3d & animation

Cinema 4D Tutorial: cloning methods in MoGraph

Learn the best way to clone models using the Cinema 4D MoGraph module

The MoGraph module is one of the most important tools that users of the Cinema 4D animation software have for animating objects and creating special effects. With MoGraph you can make models explode, control them using other objects, deform them or create infinite movements.

Zigor Samaniego (@zigor), illustrator, modeler, and designer specialized in Photoshop, Cinema 4D and After Effects has a vast experience in this field. In this tutorial, he explains the different cloning modes and tools found within this module of Cinema 4D.

Introduction to the MoGraph cloning tool

The MoGraph module has many options, but the most important and extensive one is the cloning tool, which you will find inside MoGraph > Cloner.

For the cloning effect to start working, you must select an object - in the case of this example, a cube- in the cloning tool, drag it into the window and start creating the clones.

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Render instances activation

There's one option that you have to turn on because it will be very important in order to lighten the rendering load and protect the computer's processor while working with Cinema 4D, and that's Render Instances, which will allow you to work using instances and thus free your processor workload.

Instances are clones of objects that are modified at the same time the master object is modified. As the computer does not have to modify all the objects one by one this will make changing a set of equal objects much faster.

The main MoGraph modes

Mode: linear

By default, when the cloner is used, it works in linear mode. Linear mode creates a finite line and allows you to create clones in one direction. The options that you are allowed to perform using this mode are the following:

- Move the line back and forth.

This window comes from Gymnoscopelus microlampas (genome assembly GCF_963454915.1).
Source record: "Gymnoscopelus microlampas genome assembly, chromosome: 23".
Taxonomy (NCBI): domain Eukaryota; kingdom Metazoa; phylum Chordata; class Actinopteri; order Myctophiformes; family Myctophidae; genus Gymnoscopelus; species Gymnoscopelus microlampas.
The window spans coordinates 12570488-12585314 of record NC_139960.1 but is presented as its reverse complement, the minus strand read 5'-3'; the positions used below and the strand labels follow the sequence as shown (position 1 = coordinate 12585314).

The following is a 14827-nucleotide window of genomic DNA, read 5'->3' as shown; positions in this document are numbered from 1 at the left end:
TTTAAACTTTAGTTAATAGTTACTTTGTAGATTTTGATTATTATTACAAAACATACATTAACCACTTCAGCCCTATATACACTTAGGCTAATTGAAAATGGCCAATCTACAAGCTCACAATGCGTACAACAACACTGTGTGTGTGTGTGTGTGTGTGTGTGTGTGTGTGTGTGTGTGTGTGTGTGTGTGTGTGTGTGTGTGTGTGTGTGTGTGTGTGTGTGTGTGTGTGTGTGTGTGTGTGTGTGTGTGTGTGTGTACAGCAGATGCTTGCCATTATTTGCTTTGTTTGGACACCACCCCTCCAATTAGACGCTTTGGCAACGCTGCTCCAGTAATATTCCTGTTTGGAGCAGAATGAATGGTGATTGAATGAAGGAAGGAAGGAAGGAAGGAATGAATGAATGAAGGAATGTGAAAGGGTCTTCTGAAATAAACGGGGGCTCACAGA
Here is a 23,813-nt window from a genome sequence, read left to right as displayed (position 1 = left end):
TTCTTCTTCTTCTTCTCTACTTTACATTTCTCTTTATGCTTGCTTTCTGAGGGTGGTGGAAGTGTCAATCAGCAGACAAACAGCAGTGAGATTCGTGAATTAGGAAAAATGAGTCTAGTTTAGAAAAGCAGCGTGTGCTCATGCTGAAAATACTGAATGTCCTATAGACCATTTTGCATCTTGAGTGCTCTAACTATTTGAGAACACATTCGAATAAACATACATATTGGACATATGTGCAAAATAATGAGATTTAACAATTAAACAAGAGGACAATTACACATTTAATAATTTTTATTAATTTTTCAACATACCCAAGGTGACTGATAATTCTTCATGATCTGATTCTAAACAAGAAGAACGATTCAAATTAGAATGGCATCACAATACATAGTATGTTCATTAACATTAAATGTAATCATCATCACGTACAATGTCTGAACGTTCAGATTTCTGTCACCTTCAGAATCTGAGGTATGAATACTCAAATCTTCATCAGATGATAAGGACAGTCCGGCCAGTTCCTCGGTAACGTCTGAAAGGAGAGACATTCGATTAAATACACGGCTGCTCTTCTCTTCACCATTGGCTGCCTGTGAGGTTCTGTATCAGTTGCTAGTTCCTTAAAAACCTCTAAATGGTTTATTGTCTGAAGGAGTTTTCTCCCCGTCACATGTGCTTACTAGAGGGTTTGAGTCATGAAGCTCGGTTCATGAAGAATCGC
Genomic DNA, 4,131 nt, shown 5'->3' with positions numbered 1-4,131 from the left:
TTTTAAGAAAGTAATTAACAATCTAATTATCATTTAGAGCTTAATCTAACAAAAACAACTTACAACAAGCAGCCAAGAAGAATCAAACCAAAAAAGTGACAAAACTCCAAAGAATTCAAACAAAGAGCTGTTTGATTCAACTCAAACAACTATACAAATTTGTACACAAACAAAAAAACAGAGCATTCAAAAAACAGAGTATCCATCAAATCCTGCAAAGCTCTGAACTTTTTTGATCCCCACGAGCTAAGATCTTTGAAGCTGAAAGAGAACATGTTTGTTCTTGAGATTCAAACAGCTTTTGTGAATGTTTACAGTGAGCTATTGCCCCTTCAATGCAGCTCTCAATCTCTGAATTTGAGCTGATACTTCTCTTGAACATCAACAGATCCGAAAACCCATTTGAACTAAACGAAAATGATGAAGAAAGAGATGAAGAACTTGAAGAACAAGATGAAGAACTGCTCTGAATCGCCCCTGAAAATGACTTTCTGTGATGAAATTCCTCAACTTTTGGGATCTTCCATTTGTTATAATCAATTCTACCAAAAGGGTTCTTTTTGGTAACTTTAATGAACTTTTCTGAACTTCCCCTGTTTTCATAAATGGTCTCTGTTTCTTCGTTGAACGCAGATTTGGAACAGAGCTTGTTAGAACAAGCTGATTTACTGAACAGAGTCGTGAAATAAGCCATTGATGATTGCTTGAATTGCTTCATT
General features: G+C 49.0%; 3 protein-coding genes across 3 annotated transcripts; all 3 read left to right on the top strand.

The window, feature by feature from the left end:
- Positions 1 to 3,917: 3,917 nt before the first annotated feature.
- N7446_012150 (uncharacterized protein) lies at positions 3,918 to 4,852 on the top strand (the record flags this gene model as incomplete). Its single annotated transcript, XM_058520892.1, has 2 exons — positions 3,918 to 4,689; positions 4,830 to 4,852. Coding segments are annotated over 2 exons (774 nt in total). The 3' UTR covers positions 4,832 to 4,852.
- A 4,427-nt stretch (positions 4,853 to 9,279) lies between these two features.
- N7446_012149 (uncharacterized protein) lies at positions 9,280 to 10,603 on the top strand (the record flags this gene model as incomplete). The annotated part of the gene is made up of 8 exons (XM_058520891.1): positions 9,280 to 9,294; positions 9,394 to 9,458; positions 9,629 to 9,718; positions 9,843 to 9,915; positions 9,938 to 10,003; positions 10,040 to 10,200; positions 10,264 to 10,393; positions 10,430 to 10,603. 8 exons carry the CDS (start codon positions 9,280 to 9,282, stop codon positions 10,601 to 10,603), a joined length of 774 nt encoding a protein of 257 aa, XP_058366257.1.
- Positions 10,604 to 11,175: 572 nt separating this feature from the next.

- Scale the clones, from beginning to end.

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Mode: linear

The line of clones can be animated very simply by adding an initial and ending key. Once you press play, it will interpolate between the two positions.

Mode: radial

As the name implies, the cloned objects will expand forming a circle. The options allowed by this mode are the following:

- Increase the radius: it will allow you to expand the cloned objects.
- Increase the number of objects.
- Adjust the initial and final angle - this can also be animated.
- Offset: with this option you can rotate the cloned objects.

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Mode: radial

Mode: grid formation

When you are working on this option with a cubic object, a compact cube formed by many compressed cubes can be formed. If you don't want this to be the shape of your project, you can separate them by alternating the ‘per step’ and ‘end point’ mode to control the total distance between the cubes themselves and their size.

You can also choose the shape the grid will follow and fill it with a cubic, spherical or cylindrical shapes or with the object you want.

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Mode: grid formation

Mode: clone object

If you want to have final control over the shape you want your clones or instances to fill, this is the mode you have to choose. In Zigor's example, we will use a sphere shape.

To do this, follow the steps below. First, create a cloner, with the idea of ​​cloning a capsule into a gigantic sphere - to help you work, select the X-ray option in the sphere. To do the actual cloning, you´ll have the following options:

- Click on ‘sphere’ and drag it into the ‘object’ option.

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Clone by Object

- By vertex: click on ‘clone’ and with that same arrow, indicate the software that you want to clone the capsule in the sphere shape. By default, the mode of distribution of the clones will be placed at the vertex, that is, a clone will be created for each vertex that the sphere has. With this option, you have to be careful not to clone this object directly into something that has many vertices because the processor might crash.

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Clone by vertex

- By edge: this option will create a clone for each edge the object has.

Mode of distribution: surface

Very useful if you want to distribute some stones randomly across a surface since it will distribute the cloned elements in the sphere.

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Surface distribution mode

Distribution Mode: Volume

Another incredibly useful tool, this will allow you to fill the sphere with the clones. Here you can also transform and rotate objects, move them or scale them in different axis.

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Volume distribution mode

If you want to go deeper into Cinema 4D, the '3D Animation for Non Animators with Cinema 4D' course by Zigor Samaniego will teach you the keys to creating express animations for social networks.

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